The number of people receiving unemployment benefit is set to rise by around 300,000 for the month of March as a direct result of the Covid-19 shutdown, according to a report from Goodbody Stockbrokers.
The stockbrokers said the latest Live Register figures, due out today, will show that 482,000 people are now claiming unemplyment payments - by far the largest ever monthly increase.
Goodbody's has estimated that the unemployment rate may have risen to 17% in March, up from 4.8% in February.
And this is before the impact of last week's restrictions, which closed further swathes of economic activity - including construction sites - and will cost yet more jobs.
Dermot O'Leary, chief economist with Goodbody, said it is not yet known when economic life will be allowed to restart and thus how long double-digit unemployment will persist.
"As pubs, shops, hotels reopen their doors, there will of course be a sharp fall, but returning to pre-Covid levels will likely take years," the economist said.
He said that like other economies, Ireland is no different in relying on the advice of epidemiologists and health professionals as a key input into when restrictions will be removed and thus what shape economic recovery will ensue.
"Given the experience of other countries, particularly China, we would be of the view that a full removal of the restrictions in developed economies is unlikely any time soon," he said.
"When restrictions are loosened, they will be differentiated by sector and possibly region too. This makes a V-shaped recovery unlikely in our view," he added.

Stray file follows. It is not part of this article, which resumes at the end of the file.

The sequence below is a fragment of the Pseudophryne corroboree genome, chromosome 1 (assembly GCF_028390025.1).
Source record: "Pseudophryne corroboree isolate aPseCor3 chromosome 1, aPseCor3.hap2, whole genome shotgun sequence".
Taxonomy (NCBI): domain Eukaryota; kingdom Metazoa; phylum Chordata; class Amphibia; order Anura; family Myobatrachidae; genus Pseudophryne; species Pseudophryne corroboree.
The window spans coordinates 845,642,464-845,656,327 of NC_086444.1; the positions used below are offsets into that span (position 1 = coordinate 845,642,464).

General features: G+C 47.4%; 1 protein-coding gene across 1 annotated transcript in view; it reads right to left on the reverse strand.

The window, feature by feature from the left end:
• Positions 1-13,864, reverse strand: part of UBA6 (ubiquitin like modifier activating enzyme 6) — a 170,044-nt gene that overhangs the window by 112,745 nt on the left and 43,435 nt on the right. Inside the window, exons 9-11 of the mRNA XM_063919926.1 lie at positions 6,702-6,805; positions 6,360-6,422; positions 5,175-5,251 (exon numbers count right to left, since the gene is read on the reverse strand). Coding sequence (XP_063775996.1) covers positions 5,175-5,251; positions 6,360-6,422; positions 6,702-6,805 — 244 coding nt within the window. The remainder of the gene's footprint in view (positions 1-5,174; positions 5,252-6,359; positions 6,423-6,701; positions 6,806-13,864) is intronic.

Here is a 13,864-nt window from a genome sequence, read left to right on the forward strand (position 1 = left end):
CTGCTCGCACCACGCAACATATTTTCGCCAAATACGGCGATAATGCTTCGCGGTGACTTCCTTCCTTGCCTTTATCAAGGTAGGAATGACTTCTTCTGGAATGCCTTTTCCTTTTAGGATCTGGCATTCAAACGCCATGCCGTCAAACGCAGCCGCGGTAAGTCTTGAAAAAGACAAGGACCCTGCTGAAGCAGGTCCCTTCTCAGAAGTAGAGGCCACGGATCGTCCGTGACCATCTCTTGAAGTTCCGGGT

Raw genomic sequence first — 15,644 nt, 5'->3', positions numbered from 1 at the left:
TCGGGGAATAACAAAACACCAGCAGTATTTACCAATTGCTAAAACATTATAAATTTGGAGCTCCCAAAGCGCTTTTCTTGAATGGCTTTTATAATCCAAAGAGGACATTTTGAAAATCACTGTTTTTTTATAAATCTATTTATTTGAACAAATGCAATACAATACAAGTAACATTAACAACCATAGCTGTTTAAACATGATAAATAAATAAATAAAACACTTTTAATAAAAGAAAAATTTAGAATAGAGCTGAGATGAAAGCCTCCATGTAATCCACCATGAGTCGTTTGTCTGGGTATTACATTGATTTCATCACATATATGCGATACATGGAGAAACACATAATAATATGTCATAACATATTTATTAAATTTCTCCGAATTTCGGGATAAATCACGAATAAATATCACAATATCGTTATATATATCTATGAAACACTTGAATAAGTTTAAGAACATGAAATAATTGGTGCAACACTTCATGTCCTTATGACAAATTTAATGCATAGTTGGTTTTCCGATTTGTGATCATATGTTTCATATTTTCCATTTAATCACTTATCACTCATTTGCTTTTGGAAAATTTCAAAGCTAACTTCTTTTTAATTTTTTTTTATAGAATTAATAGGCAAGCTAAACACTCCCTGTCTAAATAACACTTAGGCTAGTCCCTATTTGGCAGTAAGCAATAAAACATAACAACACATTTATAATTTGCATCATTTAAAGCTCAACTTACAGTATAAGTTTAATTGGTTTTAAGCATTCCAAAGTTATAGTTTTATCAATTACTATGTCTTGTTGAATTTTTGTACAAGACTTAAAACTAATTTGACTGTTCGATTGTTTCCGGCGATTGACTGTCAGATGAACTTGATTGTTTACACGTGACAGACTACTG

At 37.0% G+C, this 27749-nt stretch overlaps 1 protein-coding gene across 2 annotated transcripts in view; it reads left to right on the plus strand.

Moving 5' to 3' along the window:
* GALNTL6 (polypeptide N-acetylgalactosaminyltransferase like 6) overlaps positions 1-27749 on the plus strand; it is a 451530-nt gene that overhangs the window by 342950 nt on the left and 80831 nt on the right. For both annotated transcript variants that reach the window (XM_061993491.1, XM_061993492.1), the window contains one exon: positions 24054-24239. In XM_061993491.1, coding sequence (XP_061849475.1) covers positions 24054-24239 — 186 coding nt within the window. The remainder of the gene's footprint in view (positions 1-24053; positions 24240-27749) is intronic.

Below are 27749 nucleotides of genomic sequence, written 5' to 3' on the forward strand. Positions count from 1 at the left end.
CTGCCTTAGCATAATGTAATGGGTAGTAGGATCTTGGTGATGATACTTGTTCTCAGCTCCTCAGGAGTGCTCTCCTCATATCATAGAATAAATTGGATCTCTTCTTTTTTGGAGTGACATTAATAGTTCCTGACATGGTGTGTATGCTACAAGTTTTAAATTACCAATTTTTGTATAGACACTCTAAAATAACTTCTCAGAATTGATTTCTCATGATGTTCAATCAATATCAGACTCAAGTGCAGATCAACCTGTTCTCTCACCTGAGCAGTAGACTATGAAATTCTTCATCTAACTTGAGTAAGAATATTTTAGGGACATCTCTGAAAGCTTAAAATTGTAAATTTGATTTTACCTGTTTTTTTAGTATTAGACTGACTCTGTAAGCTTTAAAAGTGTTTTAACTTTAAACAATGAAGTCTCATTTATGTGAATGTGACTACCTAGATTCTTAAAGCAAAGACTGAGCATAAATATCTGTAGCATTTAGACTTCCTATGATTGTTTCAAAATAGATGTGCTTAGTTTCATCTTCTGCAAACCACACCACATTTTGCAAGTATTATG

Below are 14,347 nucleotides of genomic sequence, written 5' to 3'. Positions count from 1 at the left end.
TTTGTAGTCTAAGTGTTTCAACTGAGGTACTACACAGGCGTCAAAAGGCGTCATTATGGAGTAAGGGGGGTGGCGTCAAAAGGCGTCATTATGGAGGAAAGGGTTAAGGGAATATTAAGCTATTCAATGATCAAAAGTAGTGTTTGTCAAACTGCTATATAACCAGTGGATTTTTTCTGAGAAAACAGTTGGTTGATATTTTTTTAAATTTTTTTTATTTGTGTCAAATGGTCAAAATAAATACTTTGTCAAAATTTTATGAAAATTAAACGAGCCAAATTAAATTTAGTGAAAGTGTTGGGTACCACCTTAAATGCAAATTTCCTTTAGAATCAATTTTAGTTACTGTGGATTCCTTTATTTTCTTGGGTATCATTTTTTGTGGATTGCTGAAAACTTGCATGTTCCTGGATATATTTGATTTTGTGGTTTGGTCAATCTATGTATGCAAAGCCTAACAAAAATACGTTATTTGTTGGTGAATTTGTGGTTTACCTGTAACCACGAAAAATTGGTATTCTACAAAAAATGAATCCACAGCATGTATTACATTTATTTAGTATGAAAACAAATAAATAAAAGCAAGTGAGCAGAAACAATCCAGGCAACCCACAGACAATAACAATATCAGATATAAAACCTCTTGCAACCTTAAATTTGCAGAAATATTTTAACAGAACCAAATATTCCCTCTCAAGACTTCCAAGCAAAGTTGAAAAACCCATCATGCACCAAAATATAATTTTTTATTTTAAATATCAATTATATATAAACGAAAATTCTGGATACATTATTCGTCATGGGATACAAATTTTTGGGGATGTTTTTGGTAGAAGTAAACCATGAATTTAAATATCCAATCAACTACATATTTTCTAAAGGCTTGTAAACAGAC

Mr O'Leary also said it is safe to say that the post Covid-19 work environment will be very different for the labour market.
While there will be a bounce back in some sectors, he said he has concerns about other sectors.
He said travel restrictions in a domestic setting could have a lingering effect on the travel and tourism sector, which accounts for 10% of employment in Ireland.
The Head of Policy with the Irish National Organisation for the Unemployed (INOU) also said she does not believe that the hoped for V-shaped recovery will happen.
Brid O'Brien said just six weeks ago most people who have now lost their jobs thought they were in secure employment but are now unemployed.
In addition, she said, the supports that are normally in place for the unemployed are now also on hold.
She welcomed the work subsidy scheme and the attempt to keep people linked to their employers and said she hoped this would be successful.
She added that she hoped the Government could maintain the increased income supports of €350 a week for as long as the crisis lasts.
Brid O'Brien said it is very difficult for people to suddenly manage having time on their hands and how they look to their future and plan.